I have also noticed that he is alot worse when hubby is not home. He is very calm when he is around.
I am considering asking my dog trainer to come round to assess us and give us some help, does anyone think this is the best thing to do?
Also, would he be more bitey/grouchy if he was teething?
Why don't you try squeling when he does this and just walking away, puppies would squel when they are with their mums when one bites the other too hard and that tells the other puppy that it hurts and not to do it that hard anymore, and when you walk away it will teach your pup that when he does this it makes you go away which is a bad thing.
__________________
thanks for the sigpic Fede.
Don't blame the wrong end of the lead.
''I'm chillin' with the forum! ''

I've been fleeced by sheplovr


Owned by Honey and Diesel the hounds. Saffy the mini beast. Karma and Tinsel the cats. Drew and Harley the rabbits. Misty and Myth the Chinchillas. And Sunshine, Sawyer, Sailor and Swift the fish!

Chaz is offline Chaz's Gallery  
Reply With Quote
Unread 10-24-2008, 10:05 AM   #10
Member
 
Join Date: Oct 2008
Posts: 30

Rep: 10 Stantheman is on a distinguished road
Unique Rep: 0
Default

I have tried screaming and/or yelping but it seems to make him more excited. When I walk away he sees that as an opportunity to bite my ankles/feet/slippers again?! He also jumps and bites me when we are on a walk too, I have taken to standing still in the middle of a field until he stops, then carrying on.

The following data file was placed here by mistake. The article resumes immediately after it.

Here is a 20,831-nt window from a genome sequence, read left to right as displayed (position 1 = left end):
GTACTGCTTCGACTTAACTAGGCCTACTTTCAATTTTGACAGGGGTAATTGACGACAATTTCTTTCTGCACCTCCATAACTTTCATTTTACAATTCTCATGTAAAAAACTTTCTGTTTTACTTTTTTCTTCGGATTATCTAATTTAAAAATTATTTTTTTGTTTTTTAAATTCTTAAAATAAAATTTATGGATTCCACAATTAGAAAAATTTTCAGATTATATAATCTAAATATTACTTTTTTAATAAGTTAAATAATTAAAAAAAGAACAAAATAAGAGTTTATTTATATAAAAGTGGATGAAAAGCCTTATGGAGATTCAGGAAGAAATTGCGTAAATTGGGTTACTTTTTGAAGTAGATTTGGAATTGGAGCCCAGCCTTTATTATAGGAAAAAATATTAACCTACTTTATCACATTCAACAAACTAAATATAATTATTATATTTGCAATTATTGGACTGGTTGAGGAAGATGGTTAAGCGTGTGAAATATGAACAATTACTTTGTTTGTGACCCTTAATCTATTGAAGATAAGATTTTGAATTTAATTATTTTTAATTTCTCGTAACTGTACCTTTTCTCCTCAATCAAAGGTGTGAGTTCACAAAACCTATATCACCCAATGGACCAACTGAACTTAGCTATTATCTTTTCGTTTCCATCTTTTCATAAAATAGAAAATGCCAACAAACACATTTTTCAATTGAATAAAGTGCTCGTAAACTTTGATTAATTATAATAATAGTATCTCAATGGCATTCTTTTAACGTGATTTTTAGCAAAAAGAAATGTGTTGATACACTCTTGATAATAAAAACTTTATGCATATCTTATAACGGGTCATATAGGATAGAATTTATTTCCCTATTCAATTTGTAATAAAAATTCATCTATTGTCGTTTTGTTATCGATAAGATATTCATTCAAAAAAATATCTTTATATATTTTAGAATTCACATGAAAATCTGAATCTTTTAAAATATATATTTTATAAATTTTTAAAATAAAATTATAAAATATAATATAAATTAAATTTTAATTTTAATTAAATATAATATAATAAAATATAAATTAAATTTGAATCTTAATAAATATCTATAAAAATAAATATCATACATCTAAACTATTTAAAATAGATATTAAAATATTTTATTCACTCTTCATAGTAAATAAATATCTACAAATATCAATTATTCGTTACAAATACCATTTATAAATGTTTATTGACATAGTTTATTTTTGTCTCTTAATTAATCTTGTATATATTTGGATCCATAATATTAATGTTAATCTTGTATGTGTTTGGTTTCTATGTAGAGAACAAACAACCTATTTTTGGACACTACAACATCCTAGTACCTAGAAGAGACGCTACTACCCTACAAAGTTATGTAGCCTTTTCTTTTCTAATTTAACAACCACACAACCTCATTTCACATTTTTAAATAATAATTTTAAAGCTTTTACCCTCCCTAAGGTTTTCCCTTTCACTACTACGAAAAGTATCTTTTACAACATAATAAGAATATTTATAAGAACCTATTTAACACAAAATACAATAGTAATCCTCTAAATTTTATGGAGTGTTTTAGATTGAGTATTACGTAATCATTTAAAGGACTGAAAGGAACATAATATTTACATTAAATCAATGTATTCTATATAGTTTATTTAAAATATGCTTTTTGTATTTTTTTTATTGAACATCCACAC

The thing is, he is a really inteligent dog and has learned commands really quickly so I am confused as to why I am not able to stop him biting me. If I could find a solution I am positive he would learn it really quickly but it's making that breakthrough that I am finding so hard.

Stantheman is offline  
Reply With Quote
Reply


Currently Active Users Viewing This Thread: 1 (0 members and 1 guests)
 
Thread Tools

Posting Rules
You may not post new threads
You may not post replies
You may not post attachments
You may not edit your posts

BB code is On
Smilies are On
[IMG] code is On
HTML code is Off
Trackbacks are On
Pingbacks are On
Refbacks are On



All times are GMT -4. The time now is 09:59 PM.

Shogun Interactive Development Copyright 2006-2010 Shogun Interactive Development. All rights reserved.